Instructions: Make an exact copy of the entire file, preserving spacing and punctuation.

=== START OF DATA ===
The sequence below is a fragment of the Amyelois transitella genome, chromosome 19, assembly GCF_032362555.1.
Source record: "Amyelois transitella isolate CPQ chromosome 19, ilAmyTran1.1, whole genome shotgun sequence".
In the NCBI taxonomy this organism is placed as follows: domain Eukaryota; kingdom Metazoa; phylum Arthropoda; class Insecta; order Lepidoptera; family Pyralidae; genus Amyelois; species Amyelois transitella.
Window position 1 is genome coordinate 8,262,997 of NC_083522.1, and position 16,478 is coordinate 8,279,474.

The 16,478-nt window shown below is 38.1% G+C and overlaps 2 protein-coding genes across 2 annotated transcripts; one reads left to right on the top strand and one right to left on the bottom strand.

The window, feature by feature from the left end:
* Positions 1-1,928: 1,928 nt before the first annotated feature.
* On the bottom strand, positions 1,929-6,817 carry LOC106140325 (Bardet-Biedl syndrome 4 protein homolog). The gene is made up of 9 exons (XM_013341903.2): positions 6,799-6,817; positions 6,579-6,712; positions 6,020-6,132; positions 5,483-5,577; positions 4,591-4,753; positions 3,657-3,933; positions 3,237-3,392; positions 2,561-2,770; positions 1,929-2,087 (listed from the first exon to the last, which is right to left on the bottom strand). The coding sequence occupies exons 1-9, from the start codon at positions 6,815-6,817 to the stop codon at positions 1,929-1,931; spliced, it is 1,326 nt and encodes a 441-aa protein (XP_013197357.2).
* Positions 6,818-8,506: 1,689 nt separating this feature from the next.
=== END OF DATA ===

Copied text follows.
The sequence below is a fragment of the Amyelois transitella genome, chromosome 19, assembly GCF_032362555.1.
Source record: "Amyelois transitella isolate CPQ chromosome 19, ilAmyTran1.1, whole genome shotgun sequence".
In the NCBI taxonomy this organism is placed as follows: domain Eukaryota; kingdom Metazoa; phylum Arthropoda; class Insecta; order Lepidoptera; family Pyralidae; genus Amyelois; species Amyelois transitella.
Window position 1 is genome coordinate 8,262,997 of NC_083522.1, and position 16,478 is coordinate 8,279,474.

The 16,478-nt window shown below is 38.1% G+C and overlaps 2 protein-coding genes across 2 annotated transcripts; one reads left to right on the top strand and one right to left on the bottom strand.

The window, feature by feature from the left end:
* Positions 1-1,928: 1,928 nt before the first annotated feature.
* On the bottom strand, positions 1,929-6,817 carry LOC106140325 (Bardet-Biedl syndrome 4 protein homolog). The gene is made up of 9 exons (XM_013341903.2): positions 6,799-6,817; positions 6,579-6,712; positions 6,020-6,132; positions 5,483-5,577; positions 4,591-4,753; positions 3,657-3,933; positions 3,237-3,392; positions 2,561-2,770; positions 1,929-2,087 (listed from the first exon to the last, which is right to left on the bottom strand). The coding sequence occupies exons 1-9, from the start codon at positions 6,815-6,817 to the stop codon at positions 1,929-1,931; spliced, it is 1,326 nt and encodes a 441-aa protein (XP_013197357.2).
* Positions 6,818-8,506: 1,689 nt separating this feature from the next.